As *y* approaches *c*, both and become zero, and therefore

The limit superior and limit inferior are necessary since the existence of the limit of *f*/*g* has not yet been established.

We need the facts that

^{[10]}
and

- and

In case 1, the squeeze theorem, establishes that exists and is equal to *L*. In the case 2, and the squeeze theorem again asserts that , and so the limit exists and is equal to *L*. This is the result that was to be proven.

Note: In case 2 we did not use the assumption that *f*(*x*) diverges to infinity within the proof. This means that if |*g*(*x*)| diverges to infinity as *x* approaches *c* and both *f* and *g* satisfy the hypotheses of L'Hôpital's rule, then no additional assumption is needed about the limit of *f*(*x*): It could even be the case that the limit of *f*(*x*) does not exist. In this case, L'Hopital's theorem is actually a consequence of Cesàro–Stolz (see proof at http://www.imomath.com/index.php?options=686).

In the case when |*g*(*x*)| diverges to infinity as *x* approaches *c* and *f*(*x*) converges to a finite limit at *c*, then L'Hôpital's rule would be applicable, but not absolutely necessary, since basic limit calculus will show that the limit of *f*(*x*)/*g*(*x*) as *x* approaches *c* must be zero.

## Corollary

A simple but very useful consequence of L'Hopital's rule is a well-known criterion for differentiability. It states the following:
suppose that *f* is continuous at *a*, and that exists for all *x* in some interval containing *a*, except perhaps for . Suppose, moreover, that exists. Then also exists and

In particular, *f'* is also continuous at *a*.

### Proof

Consider the functions and . The continuity of *f* at *a* tells us that . We also have since a polynomial function is always continuous everywhere. Applying L'Hopital's rule we conclude that .

## See also

## Notes

- ↑ In the 17th and 18th centuries, the name was commonly spelled "l'Hospital", and he himself spelled his name that way. However, French spellings have been altered: the silent 's' has been removed and replaced with the circumflex over the preceding vowel. The former spelling is still used in English where there is no circumflex.
- ↑ O'Connor, John J.; Robertson, Edmund F. "De L'Hopital biography".
*The MacTutor History of Mathematics archive*. Scotland: School of Mathematics and Statistics, University of St Andrews. Retrieved 21 December 2008. - ↑ L’Hospital,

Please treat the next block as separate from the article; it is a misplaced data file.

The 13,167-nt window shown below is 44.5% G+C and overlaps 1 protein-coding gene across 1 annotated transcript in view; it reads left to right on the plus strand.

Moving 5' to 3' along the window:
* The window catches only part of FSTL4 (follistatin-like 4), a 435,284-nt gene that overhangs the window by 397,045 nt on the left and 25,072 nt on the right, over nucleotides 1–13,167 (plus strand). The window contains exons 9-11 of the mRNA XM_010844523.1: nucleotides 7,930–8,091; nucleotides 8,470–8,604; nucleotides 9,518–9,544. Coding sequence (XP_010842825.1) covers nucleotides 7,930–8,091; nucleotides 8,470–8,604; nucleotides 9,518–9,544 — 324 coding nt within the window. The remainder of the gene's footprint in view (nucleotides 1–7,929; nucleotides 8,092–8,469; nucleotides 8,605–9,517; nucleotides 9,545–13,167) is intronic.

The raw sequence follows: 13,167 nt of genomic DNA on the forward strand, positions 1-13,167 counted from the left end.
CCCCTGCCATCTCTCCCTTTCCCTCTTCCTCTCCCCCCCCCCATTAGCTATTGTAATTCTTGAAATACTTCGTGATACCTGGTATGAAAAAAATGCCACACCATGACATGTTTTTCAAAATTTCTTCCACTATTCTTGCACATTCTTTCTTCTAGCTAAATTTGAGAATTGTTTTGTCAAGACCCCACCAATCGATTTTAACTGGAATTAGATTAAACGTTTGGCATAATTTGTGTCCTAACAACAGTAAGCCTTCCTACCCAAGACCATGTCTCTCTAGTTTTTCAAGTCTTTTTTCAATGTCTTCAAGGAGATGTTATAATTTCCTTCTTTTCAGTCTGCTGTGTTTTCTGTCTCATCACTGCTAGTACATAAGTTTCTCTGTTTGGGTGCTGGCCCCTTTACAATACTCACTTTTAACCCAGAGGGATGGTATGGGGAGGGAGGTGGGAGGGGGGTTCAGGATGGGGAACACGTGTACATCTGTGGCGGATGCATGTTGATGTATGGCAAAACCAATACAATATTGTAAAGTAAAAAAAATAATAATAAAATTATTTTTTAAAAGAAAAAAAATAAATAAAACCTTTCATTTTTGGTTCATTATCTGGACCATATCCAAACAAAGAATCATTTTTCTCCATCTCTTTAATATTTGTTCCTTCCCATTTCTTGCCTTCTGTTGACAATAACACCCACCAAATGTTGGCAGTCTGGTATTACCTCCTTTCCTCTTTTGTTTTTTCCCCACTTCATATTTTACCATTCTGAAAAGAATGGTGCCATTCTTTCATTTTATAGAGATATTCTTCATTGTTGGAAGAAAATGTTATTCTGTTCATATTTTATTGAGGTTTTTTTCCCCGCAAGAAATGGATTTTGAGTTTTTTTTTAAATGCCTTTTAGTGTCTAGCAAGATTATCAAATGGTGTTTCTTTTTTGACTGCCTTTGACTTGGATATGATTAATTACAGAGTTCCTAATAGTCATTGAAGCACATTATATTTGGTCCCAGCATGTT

*Analyse des infiniment petits*... , pages 145–146: "Proposition I. Problême. Soit une ligne courbe AMD (AP = x, PM = y, AB = a [see Figure 130] ) telle que la valeur de l’appliquée y soit exprimée par une fraction, dont le numérateur & le dénominateur deviennent chacun zero lorsque x = a, c’est à dire lorsque le point P tombe sur le point donné B. On demande quelle doit être alors la valeur de l’appliquée BD. [Solution: ]...si l’on prend la difference du numérateur, & qu’on la divise par la difference du denominateur, apres avoir fait x = a = Ab ou AB, l’on aura la valeur cherchée de l’appliquée bd ou BD."*Translation*: "Let there be a curve AMD (where AP = X, PM = y, AB = a) such that the value of the ordinate y is expressed by a fraction whose numerator and denominator each become zero when x = a; that is, when the point P falls on the given point B. One asks what shall then be the value of the ordinate BD. [Solution: ]... if one takes the differential of the numerator and if one divides it by the differential of the denominator, after having set x = a = Ab or AB, one will have the value [that was] sought of the ordinate bd or BD." - ↑ Boyer, Carl B.; Merzbach, Uta C. (2011).
*A History of Mathematics*(3rd illustrated ed.). John Wiley & Sons. p. 321. ISBN 978-0-470-63056-3. Extract of page 321 - ↑ Weisstein, Eric W. "L'Hospital's Rule".
*MathWorld*. - ↑ (Chatterjee 2005, p. 291)
- ↑ The functional analysis definition of the limit of a function does not require the existence of this connected interval.
- ↑ (Krantz 2004, p.79)
- ↑ Since
*g'*is nonzero and*g*is continuous on the interval, it is impossible for*g*to be zero more than once on the interval. If it had two zeros, the mean value theorem would assert the existence of a point*p*in the interval between the zeros such that*g'*(*p*) = 0. So either*g*is already nonzero on the interval, or else the interval can be reduced in size so as not to contain the single zero of*g*. - ↑ Note and exist as they are nondecreasing and nonincreasing functions of
*x*, respectively. Consider a sequence , we easily have , as the inequality holds for each*i*; this yields the inequalities We show . Indeed, fix a sequence of numbers such that , and a sequence . For each*i*, we may choose such that , by the definition of . Thus we have as desired. The argument that is similar.

## References

- Chatterjee, Dipak (2005),
*Real Analysis*, PHI Learning Pvt. Ltd, ISBN 81-203-2678-4 - Krantz, Steven G. (2004),
*A handbook of real variables. With applications to differential equations and Fourier analysis*, Boston, MA: Birkhäuser Boston Inc., pp. xiv+201, ISBN 0-8176-4329-X, MR 2015447 - Lettenmeyer, F. (1936), "Über die sogenannte Hospitalsche Regel",
*Journal für die reine und angewandte Mathematik*,**174**: 246–247, doi:10.1515/crll.1936.174.246 - Taylor, A. E. (1952), "L'Hospital's rule",
*Amer. Math. Monthly*,**59**: 20–24, doi:10.2307/2307183, ISSN 0002-9890, MR 0044602 - Wazewski, T. (1949), "Quelques démonstrations uniformes pour tous les cas du théorème de l'Hôpital. Généralisations",
*Prace Mat.-Fiz.*(in French),**47**: 117–128, MR 0034430

## External links

Wikimedia Commons has media related to .L'Hôpital's rule |

- Limits from l’Hôpital rule: Shannon entropy as limit cases of Renyi and Tsallis entropies
- L'Hôpital's rule at imomath.com
- Kudryavtsev, L.D. (2001), "L'Hospital rule", in Hazewinkel, Michiel,
*Encyclopedia of Mathematics*, Springer, ISBN 978-1-55608-010-4